Barrett’s esophagus, a complication of GERD
- Cite this article as:
- Sampliner, R.E. Curr Treat Options Gastro (2002) 5: 45. doi:10.1007/s11938-002-0006-1
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The treatment of patients with Barrett’s esophagus is similar to that of any patient with underlying gastroesophageal reflux disease (GERD). The treatment of reflux includes medical and surgical therapy. A key component of medical therapy is the use of a proton pump inhibitor to treat the underlying GERD. The major controversy is whether the end point of therapy should be the control of reflux symptoms or the control of esophageal pH. When controlling reflux symptoms with proton pump inhibitor therapy, it is important to eliminate all of the symptoms of reflux. An alternative to medical therapy is surgical fundoplication, which is currently performed laparoscopically. Fundoplication may be indicated when a patient has persistent regurgitation even while on proton pump inhibitor therapy. An individual patient also may choose fundoplication, preferring surgical intervention to taking medication long term on a daily basis.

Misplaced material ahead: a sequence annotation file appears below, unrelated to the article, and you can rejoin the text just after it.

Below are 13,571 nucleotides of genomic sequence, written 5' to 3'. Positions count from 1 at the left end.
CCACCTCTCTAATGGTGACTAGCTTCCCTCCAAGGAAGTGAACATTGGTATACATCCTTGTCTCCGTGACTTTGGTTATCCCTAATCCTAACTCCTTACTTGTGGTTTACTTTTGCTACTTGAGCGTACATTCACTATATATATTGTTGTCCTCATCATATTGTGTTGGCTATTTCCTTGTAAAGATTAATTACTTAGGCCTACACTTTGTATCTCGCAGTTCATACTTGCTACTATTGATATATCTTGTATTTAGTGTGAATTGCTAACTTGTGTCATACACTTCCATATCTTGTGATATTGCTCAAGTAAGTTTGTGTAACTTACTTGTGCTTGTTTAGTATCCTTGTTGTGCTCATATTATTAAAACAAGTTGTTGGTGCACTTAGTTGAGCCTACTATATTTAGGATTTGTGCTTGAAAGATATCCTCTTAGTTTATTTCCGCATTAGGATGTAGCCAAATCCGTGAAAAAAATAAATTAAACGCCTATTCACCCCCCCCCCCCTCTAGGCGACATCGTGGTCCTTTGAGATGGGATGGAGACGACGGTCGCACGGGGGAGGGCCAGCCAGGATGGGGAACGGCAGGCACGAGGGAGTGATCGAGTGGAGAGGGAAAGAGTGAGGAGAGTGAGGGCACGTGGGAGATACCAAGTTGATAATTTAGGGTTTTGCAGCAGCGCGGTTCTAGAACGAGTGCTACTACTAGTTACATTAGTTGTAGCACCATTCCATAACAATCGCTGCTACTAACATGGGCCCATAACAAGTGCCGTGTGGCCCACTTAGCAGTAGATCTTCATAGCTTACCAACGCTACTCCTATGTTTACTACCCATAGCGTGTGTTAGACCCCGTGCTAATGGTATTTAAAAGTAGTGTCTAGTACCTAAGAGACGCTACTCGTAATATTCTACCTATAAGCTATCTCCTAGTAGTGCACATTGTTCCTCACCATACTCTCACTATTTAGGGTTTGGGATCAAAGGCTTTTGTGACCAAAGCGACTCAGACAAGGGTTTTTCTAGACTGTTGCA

Patients with Barrett’s esophagus also have the risk of the developing of adenocarcinoma of the esophagus. Therefore, there is an additional goal in the therapy for individuals with Barrett’s to prevent progression to adenocarcinoma. The standard approach to the issue of the premalignant nature of Barrett’s esophagus is surveillance endoscopy with biopsy in order to detect dysplasia, a cytologic and architectural histologic change. Dysplasia is the first step in the neoplastic process, an early stage offering the opportunity of intervention and longer-term survival.